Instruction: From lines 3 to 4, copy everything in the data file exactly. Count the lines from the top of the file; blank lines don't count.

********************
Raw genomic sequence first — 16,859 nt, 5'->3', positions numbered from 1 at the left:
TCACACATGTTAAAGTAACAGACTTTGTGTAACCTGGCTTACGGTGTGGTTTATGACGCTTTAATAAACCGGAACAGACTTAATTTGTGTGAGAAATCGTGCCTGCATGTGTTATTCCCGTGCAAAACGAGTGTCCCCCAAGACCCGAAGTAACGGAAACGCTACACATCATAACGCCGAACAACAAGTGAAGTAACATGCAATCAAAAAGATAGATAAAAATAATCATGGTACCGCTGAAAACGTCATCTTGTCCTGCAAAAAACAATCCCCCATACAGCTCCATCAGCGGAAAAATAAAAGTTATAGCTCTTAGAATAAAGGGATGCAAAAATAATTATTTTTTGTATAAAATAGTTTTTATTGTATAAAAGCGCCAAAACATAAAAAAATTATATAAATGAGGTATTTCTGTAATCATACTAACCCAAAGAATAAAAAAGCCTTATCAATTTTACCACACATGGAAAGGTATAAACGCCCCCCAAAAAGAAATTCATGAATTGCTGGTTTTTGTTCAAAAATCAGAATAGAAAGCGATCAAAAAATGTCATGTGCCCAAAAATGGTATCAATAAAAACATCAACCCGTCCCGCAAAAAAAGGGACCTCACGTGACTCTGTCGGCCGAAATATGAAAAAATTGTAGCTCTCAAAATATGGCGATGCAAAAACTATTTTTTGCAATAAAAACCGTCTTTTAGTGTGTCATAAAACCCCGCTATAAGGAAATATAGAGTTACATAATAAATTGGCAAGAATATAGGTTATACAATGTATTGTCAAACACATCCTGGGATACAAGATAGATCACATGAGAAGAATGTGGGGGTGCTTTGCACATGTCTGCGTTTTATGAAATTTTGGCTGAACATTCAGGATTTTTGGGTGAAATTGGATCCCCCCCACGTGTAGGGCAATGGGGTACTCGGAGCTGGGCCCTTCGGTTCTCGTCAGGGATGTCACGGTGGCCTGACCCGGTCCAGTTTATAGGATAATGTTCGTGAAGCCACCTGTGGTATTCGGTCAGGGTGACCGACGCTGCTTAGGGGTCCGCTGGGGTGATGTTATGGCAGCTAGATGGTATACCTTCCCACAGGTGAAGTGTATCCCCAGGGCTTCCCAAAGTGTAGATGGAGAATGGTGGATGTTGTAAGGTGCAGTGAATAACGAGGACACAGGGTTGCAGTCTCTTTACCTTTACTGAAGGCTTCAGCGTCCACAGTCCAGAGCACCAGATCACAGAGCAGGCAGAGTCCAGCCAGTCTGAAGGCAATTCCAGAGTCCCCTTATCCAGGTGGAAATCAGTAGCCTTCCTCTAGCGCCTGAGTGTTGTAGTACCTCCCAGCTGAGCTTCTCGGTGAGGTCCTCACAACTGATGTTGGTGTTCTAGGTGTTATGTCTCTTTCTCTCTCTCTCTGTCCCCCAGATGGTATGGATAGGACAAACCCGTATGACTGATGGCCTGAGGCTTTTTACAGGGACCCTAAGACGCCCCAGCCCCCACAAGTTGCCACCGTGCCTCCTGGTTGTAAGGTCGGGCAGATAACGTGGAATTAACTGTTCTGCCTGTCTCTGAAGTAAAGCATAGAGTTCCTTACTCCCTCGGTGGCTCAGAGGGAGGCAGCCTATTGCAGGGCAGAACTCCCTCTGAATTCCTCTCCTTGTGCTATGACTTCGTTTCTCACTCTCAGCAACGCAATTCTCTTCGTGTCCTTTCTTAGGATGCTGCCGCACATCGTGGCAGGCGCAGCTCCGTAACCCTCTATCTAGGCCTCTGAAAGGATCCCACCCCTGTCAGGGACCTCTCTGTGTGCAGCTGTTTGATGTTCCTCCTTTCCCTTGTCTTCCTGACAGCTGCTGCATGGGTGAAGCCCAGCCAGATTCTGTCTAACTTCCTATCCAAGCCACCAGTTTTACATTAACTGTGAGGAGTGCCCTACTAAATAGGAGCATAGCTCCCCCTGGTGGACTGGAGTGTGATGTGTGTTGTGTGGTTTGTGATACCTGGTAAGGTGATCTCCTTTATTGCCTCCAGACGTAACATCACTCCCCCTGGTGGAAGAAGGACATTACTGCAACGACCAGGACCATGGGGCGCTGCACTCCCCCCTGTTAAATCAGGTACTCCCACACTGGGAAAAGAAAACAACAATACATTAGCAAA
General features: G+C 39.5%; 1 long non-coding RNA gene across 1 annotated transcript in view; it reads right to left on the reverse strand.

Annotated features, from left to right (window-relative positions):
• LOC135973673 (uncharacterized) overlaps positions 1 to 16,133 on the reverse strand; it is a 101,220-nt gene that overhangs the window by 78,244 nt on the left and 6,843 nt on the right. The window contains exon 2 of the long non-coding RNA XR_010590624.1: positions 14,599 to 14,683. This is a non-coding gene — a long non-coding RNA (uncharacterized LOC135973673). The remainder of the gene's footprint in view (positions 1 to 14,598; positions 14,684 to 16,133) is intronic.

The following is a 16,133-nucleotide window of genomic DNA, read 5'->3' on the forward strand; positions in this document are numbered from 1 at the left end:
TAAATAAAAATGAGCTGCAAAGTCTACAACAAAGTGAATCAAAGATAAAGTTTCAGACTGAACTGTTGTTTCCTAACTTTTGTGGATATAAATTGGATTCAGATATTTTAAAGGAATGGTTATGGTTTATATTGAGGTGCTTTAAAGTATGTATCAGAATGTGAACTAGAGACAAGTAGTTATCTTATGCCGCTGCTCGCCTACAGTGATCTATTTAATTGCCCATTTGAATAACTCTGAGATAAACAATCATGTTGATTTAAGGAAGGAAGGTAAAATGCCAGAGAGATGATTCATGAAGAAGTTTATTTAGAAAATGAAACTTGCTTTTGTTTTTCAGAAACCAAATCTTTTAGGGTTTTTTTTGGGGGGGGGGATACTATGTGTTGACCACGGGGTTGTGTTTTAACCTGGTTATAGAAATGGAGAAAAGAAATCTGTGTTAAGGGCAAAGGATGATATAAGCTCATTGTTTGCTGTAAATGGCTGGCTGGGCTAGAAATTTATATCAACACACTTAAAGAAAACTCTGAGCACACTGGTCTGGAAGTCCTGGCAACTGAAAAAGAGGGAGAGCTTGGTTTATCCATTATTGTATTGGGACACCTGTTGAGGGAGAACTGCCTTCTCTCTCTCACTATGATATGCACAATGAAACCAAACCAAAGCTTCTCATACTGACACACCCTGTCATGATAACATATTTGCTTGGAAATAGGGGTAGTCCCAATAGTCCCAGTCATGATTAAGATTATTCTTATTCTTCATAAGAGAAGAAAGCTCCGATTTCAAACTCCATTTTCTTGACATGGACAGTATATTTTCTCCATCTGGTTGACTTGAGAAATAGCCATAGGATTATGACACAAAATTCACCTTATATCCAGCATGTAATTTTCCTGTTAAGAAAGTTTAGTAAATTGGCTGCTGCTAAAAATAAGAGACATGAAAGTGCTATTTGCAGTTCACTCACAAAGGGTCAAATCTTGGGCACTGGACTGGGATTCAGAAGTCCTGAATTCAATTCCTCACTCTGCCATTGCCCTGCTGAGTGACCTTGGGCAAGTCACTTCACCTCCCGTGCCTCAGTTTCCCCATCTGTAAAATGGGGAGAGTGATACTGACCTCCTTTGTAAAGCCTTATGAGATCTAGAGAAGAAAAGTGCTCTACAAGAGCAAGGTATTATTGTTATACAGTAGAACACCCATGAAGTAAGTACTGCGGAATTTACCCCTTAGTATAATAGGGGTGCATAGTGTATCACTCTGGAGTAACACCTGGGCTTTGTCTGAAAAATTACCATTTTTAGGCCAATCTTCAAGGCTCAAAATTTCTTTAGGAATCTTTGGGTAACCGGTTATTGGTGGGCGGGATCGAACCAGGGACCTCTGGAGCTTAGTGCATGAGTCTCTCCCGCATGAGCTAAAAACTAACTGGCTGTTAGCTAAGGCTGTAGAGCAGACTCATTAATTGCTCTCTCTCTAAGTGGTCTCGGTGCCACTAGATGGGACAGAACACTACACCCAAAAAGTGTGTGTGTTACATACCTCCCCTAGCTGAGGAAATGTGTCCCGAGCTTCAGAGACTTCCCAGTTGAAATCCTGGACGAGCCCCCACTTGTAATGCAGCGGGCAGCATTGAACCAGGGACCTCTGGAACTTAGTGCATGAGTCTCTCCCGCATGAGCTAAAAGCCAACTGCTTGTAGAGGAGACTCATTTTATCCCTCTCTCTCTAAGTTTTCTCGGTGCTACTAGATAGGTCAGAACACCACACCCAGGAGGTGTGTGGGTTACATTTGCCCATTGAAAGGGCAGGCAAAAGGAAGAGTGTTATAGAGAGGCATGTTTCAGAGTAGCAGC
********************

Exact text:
General features: G+C 39.5%; 1 long non-coding RNA gene across 1 annotated transcript in view; it reads right to left on the reverse strand.

Annotated features, from left to right (window-relative positions):